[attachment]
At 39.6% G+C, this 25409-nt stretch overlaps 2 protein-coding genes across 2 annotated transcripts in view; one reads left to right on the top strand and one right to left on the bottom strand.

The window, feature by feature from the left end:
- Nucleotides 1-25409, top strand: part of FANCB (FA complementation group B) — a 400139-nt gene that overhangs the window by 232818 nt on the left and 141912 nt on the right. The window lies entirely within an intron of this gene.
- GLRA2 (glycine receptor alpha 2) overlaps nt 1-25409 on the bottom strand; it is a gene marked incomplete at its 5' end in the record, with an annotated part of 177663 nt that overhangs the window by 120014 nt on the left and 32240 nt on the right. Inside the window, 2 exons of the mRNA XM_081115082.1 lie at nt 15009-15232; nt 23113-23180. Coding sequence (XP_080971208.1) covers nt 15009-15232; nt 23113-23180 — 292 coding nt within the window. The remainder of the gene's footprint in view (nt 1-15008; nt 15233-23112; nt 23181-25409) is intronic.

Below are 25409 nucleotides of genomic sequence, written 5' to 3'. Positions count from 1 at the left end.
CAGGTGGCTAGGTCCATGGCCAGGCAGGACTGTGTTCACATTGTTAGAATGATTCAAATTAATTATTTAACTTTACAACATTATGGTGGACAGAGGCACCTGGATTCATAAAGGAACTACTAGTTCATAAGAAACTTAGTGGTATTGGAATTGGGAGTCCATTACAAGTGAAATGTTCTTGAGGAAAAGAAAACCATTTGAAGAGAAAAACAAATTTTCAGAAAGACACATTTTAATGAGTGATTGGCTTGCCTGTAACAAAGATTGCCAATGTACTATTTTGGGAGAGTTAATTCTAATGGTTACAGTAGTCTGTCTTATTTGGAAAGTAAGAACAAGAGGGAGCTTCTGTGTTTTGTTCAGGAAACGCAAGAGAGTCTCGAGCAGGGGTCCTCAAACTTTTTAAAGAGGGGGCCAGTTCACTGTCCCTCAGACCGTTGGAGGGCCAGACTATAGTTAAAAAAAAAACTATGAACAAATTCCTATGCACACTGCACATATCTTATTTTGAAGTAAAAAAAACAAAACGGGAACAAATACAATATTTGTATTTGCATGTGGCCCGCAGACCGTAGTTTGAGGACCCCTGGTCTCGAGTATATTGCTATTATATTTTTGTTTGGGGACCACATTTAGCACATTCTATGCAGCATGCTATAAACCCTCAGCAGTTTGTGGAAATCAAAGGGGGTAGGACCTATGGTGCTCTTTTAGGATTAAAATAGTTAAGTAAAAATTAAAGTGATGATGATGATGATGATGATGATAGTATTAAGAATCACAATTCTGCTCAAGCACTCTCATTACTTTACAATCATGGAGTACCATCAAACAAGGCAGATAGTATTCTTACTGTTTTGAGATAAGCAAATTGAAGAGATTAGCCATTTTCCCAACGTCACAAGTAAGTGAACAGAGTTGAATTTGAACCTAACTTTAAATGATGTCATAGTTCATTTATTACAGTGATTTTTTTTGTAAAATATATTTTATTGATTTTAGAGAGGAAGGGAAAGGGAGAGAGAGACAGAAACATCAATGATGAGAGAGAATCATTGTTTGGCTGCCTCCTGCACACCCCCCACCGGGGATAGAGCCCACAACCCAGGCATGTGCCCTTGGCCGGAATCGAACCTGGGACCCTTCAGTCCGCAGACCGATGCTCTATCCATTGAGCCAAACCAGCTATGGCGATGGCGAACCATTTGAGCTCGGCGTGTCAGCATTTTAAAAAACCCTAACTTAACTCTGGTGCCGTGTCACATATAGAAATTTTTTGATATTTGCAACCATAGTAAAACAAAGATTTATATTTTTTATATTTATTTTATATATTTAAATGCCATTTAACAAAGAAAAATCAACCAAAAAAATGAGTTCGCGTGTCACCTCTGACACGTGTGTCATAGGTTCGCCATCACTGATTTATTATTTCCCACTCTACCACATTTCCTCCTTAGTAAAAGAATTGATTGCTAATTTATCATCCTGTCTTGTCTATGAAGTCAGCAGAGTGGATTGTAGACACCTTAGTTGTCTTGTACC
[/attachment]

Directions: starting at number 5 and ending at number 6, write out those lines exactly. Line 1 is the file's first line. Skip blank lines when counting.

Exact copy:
Below are 25409 nucleotides of genomic sequence, written 5' to 3'. Positions count from 1 at the left end.
CAGGTGGCTAGGTCCATGGCCAGGCAGGACTGTGTTCACATTGTTAGAATGATTCAAATTAATTATTTAACTTTACAACATTATGGTGGACAGAGGCACCTGGATTCATAAAGGAACTACTAGTTCATAAGAAACTTAGTGGTATTGGAATTGGGAGTCCATTACAAGTGAAATGTTCTTGAGGAAAAGAAAACCATTTGAAGAGAAAAACAAATTTTCAGAAAGACACATTTTAATGAGTGATTGGCTTGCCTGTAACAAAGATTGCCAATGTACTATTTTGGGAGAGTTAATTCTAATGGTTACAGTAGTCTGTCTTATTTGGAAAGTAAGAACAAGAGGGAGCTTCTGTGTTTTGTTCAGGAAACGCAAGAGAGTCTCGAGCAGGGGTCCTCAAACTTTTTAAAGAGGGGGCCAGTTCACTGTCCCTCAGACCGTTGGAGGGCCAGACTATAGTTAAAAAAAAAACTATGAACAAATTCCTATGCACACTGCACATATCTTATTTTGAAGTAAAAAAAACAAAACGGGAACAAATACAATATTTGTATTTGCATGTGGCCCGCAGACCGTAGTTTGAGGACCCCTGGTCTCGAGTATATTGCTATTATATTTTTGTTTGGGGACCACATTTAGCACATTCTATGCAGCATGCTATAAACCCTCAGCAGTTTGTGGAAATCAAAGGGGGTAGGACCTATGGTGCTCTTTTAGGATTAAAATAGTTAAGTAAAAATTAAAGTGATGATGATGATGATGATGATGATAGTATTAAGAATCACAATTCTGCTCAAGCACTCTCATTACTTTACAATCATGGAGTACCATCAAACAAGGCAGATAGTATTCTTACTGTTTTGAGATAAGCAAATTGAAGAGATTAGCCATTTTCCCAACGTCACAAGTAAGTGAACAGAGTTGAATTTGAACCTAACTTTAAATGATGTCATAGTTCATTTATTACAGTGATTTTTTTTGTAAAATATATTTTATTGATTTTAGAGAGGAAGGGAAAGGGAGAGAGAGACAGAAACATCAATGATGAGAGAGAATCATTGTTTGGCTGCCTCCTGCACACCCCCCACCGGGGATAGAGCCCACAACCCAGGCATGTGCCCTTGGCCGGAATCGAACCTGGGACCCTTCAGTCCGCAGACCGATGCTCTATCCATTGAGCCAAACCAGCTATGGCGATGGCGAACCATTTGAGCTCGGCGTGTCAGCATTTTAAAAAACCCTAACTTAACTCTGGTGCCGTGTCACATATAGAAATTTTTTGATATTTGCAACCATAGTAAAACAAAGATTTATATTTTTTATATTTATTTTATATATTTAAATGCCATTTAACAAAGAAAAATCAACCAAAAAAATGAGTTCGCGTGTCACCTCTGACACGTGTGTCATAGGTTCGCCATCACTGATTTATTATTTCCCACTCTACCACATTTCCTCCTTAGTAAAAGAATTGATTGCTAATTTATCATCCTGTCTTGTCTATGAAGTCAGCAGAGTGGATTGTAGACACCTTAGTTGTCTTGTACC